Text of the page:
Astronomy Picture of the Day
March 9, 2015

Mercurian Volcanic Features
Mercurian Volcanic Features

Credits: NASA/Johns Hopkins University Applied Physics Laboratory/Carnegie Institution of Washington and Dr Paolo C. Fienga/LXTT/IPF for the additional process. and color.

Since its first observation, which took place, thanks to the NASA - MESSENGER Spacecraft, during the late September of the AD 2009, the Mercurian Volcanic Vent Complex located to the North/East of Rachmaninoff Basin has rewarded us with remarkable views of its Explosive History. In fact, quite a few portions of the Vent are blanketed (---> fully covered) in a Layer of very Fine-Grained Material that is thought to be composed of Pyroclastic Particles, and when we last saw this Landform at very High Resolution, we were finally able to appreciate just how fine that Surface Texture is (better yet: appears).

Now, with a Surface Resolution almost 4 (four) times greater than the one obtained in the past, we can see how the Pyroclastic Deposit softened the form (---> shape) of the adjacent Impact Craters - almost like snow would do on Terrestrial Landforms. The only difference is that the Mercurian "Volcanic Snow" which created this - apparently - calm and relaxing Landscape, was a fiery, hot, and  angry snow...

Note: The left (Sx)-to-right (Dx) field of view in this image is about 7,2 Km (such as approx. 4,471 miles) across; North is up.

Date acquired: January, 25th, 2015
Image Mission Elapsed Time (MET): 64531318
Image ID: 7861883
InstrumentNarrow Angle Camera (NAC) of the Mercury Dual Imaging System (MDIS)
Center Latitude: 36,10° North
Center Longitude: 64,70° East
Solar Incidence Angle (at center frame): 69,2° (meaning that the Sun, at the time that the pictures were taken, was about 20,8° above the imaged Local Mercurian Horizon)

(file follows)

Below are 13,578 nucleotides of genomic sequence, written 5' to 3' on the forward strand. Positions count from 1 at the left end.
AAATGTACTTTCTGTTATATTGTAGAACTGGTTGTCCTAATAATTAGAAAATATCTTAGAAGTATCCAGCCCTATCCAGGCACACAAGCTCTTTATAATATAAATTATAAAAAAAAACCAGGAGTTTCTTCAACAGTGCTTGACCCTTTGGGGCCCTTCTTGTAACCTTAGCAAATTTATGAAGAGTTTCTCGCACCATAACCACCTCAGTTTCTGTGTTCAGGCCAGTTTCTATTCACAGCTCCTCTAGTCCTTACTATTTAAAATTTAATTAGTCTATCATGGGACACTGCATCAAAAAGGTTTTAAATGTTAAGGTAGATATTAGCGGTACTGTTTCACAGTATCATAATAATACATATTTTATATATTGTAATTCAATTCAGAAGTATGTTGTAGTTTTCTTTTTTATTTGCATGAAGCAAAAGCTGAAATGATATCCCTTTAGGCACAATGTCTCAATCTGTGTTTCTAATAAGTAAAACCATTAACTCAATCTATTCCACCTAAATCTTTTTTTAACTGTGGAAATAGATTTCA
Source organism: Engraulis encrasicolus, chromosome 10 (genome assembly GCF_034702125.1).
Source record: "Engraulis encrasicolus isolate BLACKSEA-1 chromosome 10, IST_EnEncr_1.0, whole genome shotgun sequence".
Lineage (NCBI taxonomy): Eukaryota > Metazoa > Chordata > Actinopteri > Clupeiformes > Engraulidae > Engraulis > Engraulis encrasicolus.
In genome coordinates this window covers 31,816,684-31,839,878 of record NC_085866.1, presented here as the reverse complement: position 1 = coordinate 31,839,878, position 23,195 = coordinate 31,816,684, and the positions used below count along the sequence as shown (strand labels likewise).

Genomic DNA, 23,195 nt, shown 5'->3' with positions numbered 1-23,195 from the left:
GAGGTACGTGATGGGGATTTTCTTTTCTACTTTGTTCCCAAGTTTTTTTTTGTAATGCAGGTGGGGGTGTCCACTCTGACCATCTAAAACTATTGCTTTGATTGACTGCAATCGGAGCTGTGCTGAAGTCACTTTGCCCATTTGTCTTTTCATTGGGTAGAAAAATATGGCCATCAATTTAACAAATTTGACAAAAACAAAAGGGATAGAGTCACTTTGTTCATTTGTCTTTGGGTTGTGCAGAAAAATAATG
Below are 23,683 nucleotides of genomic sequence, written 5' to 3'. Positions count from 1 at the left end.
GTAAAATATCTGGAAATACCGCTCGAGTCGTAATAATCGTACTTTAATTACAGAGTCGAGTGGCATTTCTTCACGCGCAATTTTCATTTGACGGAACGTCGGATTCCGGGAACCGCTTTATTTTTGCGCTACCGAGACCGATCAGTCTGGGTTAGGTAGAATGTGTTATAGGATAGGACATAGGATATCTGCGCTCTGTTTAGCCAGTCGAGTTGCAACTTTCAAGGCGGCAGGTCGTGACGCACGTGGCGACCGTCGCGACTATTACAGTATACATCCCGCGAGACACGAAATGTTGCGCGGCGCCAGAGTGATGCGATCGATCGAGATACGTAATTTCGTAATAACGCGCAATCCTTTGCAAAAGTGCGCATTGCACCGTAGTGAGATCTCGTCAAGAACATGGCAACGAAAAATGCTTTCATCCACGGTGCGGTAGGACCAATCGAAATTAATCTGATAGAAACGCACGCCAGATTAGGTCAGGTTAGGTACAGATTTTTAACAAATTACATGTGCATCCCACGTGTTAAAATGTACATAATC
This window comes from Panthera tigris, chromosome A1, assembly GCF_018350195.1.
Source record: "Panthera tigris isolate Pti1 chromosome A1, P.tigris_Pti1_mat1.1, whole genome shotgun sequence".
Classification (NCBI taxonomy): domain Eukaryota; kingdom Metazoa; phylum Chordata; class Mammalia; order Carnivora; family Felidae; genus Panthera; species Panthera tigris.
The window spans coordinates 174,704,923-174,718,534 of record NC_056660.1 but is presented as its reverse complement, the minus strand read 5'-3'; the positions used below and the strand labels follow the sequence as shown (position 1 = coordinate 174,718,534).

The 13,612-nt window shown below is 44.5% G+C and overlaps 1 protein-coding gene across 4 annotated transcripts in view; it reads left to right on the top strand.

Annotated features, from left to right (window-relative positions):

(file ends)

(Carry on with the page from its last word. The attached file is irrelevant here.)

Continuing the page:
Emission Angle (at center frame): 48,9° (meaning that the Spacecraft was far away from being perpendicular as to the imaged Surface at the time when the picture was taken)
Sun-Mercury-Messenger (or "Phase") Angle (at center frame): 118,1°

This picture (which is an Original NASA - MESSENGER Spacecraft's b/w and NON Map-Projected image published on the NASA - Planetary Photojournal with the ID n. PIA 19230) has been additionally processed, contrast enhanced, Gamma corrected, magnified to aid the visibility of the details and then colorized in Absolute Natural Colors (such as the colors that a human eye would actually perceive if someone were onboard the NASA - MESSENGER Spacecraft and then looked outside, towards the Surface of Mercury), by using an original technique created - and, in time, dramatically improved - by the Lunar Explorer Italia Team. Different colors, as well as different shades of the same color, mean, among other things, the existence of different Elements (Minerals) present on the Surface of Mercury, each having a different Albedo (---> Reflectivity) and Chemical Composition.

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